So with all those points, and as the gap in the picture illustrates, we end up with increasing responsibilities, more complex mission areas, advancing technology and decreasing personnel resources that collectively impact our increase in liabilities. I have one question (ok, maybe more than one): What are we doing to close that gap? Are we training to use that new equipment or perform that mission? Are we doing it appropriately, efficiently, effectively? Are we reducing our liabilities, or are we actually increasing them? Are we attracting new talent, or are we actually driving it away?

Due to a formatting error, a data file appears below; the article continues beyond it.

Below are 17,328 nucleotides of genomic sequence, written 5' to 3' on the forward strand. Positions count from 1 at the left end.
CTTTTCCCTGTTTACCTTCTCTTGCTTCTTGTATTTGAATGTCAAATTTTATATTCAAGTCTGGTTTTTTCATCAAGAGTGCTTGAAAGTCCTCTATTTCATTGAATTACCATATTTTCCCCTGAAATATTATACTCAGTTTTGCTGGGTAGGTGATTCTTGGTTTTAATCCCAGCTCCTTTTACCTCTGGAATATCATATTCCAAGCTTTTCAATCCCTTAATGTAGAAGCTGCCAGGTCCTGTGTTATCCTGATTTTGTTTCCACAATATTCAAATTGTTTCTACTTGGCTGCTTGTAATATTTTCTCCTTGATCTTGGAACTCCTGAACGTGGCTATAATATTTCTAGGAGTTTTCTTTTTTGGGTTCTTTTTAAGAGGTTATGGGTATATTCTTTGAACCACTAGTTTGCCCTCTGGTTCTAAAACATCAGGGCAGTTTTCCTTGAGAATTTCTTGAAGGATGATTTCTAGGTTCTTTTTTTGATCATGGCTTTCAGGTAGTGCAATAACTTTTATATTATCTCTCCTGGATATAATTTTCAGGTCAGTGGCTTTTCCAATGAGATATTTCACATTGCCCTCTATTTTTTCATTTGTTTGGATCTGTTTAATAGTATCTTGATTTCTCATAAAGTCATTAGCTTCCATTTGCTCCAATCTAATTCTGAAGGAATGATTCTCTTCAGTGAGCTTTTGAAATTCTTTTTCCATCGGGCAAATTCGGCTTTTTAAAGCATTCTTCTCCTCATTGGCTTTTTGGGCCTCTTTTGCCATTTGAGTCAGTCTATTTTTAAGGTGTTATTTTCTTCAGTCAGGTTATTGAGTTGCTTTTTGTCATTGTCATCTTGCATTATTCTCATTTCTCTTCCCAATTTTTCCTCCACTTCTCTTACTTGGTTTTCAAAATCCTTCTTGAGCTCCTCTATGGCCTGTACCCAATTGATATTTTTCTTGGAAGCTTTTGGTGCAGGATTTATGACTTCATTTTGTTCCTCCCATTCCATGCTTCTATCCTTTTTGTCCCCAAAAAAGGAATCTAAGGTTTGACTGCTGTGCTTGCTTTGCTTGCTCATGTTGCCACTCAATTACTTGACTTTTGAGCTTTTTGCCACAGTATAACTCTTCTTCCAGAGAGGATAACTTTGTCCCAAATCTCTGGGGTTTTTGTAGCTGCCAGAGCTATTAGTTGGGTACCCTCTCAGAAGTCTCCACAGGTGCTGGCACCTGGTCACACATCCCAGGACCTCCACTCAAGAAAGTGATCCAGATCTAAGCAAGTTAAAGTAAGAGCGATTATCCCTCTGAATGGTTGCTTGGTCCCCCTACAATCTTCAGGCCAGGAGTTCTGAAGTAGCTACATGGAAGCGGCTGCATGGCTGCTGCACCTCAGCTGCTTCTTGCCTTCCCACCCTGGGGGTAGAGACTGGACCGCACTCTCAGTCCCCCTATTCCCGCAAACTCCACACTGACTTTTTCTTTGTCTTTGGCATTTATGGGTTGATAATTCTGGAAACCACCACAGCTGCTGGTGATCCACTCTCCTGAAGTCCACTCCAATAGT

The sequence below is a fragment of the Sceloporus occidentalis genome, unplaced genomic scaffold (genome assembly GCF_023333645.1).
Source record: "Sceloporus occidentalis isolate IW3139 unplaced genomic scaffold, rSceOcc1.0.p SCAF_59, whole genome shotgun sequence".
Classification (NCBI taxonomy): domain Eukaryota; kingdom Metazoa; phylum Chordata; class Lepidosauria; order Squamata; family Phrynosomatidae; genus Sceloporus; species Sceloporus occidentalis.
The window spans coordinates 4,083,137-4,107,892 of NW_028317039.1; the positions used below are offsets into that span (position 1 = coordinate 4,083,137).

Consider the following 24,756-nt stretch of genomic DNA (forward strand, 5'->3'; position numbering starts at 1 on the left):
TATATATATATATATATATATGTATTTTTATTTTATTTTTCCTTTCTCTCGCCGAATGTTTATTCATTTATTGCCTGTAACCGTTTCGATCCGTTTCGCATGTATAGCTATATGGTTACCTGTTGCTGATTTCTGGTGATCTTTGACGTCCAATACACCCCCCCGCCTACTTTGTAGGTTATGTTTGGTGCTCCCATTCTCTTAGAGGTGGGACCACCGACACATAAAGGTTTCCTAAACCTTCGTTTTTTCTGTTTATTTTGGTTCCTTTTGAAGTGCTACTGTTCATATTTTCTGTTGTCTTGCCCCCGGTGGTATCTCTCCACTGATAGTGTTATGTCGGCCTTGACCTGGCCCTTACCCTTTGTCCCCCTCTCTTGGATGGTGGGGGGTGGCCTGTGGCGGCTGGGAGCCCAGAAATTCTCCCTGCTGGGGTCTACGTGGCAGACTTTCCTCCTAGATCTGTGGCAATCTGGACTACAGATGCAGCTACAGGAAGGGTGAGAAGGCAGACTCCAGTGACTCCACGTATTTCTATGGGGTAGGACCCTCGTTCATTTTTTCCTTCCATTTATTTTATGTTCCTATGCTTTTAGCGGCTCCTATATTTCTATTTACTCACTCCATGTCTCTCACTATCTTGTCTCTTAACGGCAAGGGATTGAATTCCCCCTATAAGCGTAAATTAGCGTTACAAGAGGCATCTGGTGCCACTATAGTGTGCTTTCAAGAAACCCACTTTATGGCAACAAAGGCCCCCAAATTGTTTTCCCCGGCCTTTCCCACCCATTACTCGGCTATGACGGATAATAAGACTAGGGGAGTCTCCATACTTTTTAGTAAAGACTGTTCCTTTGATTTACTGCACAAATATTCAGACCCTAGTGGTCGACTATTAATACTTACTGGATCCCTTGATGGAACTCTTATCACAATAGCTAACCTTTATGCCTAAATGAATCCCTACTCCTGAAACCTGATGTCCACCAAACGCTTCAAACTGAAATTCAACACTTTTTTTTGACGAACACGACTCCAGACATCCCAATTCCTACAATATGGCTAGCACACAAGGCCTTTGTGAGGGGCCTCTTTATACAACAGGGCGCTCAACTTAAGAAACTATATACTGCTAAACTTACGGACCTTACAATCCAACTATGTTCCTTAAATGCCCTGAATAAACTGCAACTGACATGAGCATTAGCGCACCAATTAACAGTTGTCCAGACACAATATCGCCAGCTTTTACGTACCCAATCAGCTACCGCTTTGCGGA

Developing a training solution (and keeping your head above water)
By now we’ve belabored the point about what has caused change to be constant, but let’s try to boil it down a little more concisely. We know that the evolving environment, increasing complexity, differences in culture, advancing tools and technology, and the outcomes of those changes (morale issues, mishaps, mission failures, public/customer dissatisfaction, etc.) require us to look at our training and see where we can close the gap (or respond to the incoming tide.)
So let me make this a simple approach to keeping your head above water in this fluid work place in which we operate. (I’ve even got a flotation device that I will offer in the end to help in the process.) I started in the title by referring to incoming and outgoing tides – that’s what change is. And the TIDE is what will give us the answer, with these four easy steps or phases or your training solution: